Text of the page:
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Twitter's music app: Will it disappoint us or raise the bar?

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Like that part of a Skrillex song when things just get craaaaaazy, Twitter is set to drop its dedicated music app sometime this weekend.

The app provides personalized suggestions to users based on a number of factors, including the Twitter accounts they follow. It lets users check out clips of songs via services like Soundcloud and iTunes, and watch videos through Vevo.

While it was initially reported the app was to hit the App Store today, it may happen later over the next couple of days as the Coachella festival in California takes place. 

Twitter apparently bought We Are Hunted, a service which "tracks the world's 99 most popular emerging songs on the social Web in real-time," last year. It has only just got around to confirming the purchase, and the team behind that has seemingly been working on the new app.

The app's already out in the open, to a certain degree. Ryan Seacrest annoyingly humblebragged about being one of the first to use it before its public debut. 

It's Twitter's latest move to expand its empire beyond the constraints of a 140-character burst of wit or knowledge. Over the last couple of years, it's added native photo-sharing abilities and more context to links in expanded tweets. More recently, it debuted video-sharing app Vine.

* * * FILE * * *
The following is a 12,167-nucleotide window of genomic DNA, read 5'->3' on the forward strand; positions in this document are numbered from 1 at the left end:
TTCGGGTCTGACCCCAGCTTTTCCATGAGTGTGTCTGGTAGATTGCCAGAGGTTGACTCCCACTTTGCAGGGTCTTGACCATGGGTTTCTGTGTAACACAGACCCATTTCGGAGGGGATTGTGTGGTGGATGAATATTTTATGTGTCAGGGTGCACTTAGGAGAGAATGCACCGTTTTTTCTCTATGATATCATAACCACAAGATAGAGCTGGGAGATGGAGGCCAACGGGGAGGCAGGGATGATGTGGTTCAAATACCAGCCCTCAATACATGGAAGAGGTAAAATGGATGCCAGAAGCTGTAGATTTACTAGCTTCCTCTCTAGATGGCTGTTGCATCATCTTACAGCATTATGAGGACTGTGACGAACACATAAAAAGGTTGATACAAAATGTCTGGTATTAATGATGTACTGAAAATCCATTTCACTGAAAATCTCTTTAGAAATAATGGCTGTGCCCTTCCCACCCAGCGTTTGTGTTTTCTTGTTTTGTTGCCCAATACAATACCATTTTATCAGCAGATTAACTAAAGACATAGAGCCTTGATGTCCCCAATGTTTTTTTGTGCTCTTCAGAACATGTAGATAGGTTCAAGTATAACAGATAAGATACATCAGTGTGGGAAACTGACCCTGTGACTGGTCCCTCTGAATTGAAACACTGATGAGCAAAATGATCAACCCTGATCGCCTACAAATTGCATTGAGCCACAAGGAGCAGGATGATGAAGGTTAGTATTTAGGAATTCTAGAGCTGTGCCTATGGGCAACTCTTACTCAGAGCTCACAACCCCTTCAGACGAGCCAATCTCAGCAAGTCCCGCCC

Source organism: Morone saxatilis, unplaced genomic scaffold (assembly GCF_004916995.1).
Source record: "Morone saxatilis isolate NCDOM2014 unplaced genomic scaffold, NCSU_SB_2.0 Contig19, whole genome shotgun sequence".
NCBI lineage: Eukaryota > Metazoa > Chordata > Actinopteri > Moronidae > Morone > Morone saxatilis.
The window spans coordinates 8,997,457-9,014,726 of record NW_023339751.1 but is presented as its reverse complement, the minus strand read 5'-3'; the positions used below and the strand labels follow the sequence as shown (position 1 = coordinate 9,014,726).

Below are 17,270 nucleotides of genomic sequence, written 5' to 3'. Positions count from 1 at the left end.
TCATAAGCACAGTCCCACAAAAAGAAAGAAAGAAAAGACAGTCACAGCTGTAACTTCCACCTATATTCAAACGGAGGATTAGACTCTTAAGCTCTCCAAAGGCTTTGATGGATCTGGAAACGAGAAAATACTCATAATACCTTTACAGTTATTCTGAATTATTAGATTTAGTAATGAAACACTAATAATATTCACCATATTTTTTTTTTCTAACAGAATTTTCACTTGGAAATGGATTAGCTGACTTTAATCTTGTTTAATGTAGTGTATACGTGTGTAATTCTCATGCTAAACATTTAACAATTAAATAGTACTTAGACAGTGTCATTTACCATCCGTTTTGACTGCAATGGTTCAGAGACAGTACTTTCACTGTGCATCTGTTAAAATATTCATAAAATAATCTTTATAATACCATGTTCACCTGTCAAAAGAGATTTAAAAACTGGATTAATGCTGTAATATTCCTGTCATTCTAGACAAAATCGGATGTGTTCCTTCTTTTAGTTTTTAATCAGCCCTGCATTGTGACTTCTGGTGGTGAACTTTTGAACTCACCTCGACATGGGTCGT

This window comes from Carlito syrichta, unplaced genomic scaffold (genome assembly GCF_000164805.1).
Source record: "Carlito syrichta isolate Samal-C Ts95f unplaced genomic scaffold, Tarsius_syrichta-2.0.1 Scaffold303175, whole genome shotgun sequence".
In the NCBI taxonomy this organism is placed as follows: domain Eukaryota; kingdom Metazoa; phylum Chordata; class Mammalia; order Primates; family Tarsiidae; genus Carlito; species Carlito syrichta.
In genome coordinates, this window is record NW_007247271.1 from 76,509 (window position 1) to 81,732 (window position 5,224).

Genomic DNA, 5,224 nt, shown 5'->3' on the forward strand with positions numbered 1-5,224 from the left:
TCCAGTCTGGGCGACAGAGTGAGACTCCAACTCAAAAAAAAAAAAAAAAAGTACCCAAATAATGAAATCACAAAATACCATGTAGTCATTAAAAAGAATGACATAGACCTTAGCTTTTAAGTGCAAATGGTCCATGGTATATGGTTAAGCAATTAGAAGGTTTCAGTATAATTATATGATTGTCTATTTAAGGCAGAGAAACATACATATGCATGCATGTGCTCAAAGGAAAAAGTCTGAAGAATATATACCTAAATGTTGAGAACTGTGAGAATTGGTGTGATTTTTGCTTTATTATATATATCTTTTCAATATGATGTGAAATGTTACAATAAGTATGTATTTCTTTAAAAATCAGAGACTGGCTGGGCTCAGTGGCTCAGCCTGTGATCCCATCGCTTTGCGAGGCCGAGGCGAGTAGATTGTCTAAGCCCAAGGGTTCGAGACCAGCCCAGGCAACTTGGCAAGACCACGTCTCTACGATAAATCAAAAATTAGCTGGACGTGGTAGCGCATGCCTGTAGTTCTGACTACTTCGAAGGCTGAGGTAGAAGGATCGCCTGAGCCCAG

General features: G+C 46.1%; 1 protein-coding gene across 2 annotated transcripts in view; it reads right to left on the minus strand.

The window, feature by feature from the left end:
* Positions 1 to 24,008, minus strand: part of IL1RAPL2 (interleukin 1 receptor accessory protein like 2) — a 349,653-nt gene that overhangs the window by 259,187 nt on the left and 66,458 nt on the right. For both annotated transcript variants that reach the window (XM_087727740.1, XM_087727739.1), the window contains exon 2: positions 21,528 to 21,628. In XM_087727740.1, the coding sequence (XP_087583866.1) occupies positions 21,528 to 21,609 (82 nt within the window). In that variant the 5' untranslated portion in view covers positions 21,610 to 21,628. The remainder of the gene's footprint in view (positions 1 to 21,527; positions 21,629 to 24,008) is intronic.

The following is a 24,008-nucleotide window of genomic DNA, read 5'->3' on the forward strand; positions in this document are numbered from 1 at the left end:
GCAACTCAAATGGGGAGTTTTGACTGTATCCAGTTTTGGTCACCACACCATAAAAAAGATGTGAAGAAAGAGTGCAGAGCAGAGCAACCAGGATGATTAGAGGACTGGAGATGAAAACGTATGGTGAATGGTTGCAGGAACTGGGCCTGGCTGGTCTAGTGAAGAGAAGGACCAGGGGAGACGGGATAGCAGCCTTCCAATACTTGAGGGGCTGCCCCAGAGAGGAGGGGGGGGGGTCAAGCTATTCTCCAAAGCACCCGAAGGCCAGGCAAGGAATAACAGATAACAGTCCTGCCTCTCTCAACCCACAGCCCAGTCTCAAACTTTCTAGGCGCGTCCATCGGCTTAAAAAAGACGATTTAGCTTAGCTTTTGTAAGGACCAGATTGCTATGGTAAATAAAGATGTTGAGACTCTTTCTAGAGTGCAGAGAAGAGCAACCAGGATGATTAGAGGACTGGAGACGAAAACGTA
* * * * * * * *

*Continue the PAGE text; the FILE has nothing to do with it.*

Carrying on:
To what end do we really need a Twitter music app, though? Vine is a logical move since it, like Twitter, is about creating and sharing bite-sized media. On the surface, the music app seems to be all about consumption.

There's more music services-with-a-social-slant out there than you can shake a rhythm stick at. Spotify has playlist sharing. Pandora creates radio stations on the fly based on your tastes.

If the app's all about discover and consumption, it'll have to bring something new to the table for it to really take off, even more so than using your Twitter social graph to find music you might be interested in. We'll give Twitter the preemptive benefit of the doubt: Vine is pretty terrific after all. We're just hoping whatever it brings to the turntable will raise the bar for music apps. To 11.

Photo by Mr. iMaax/Flickr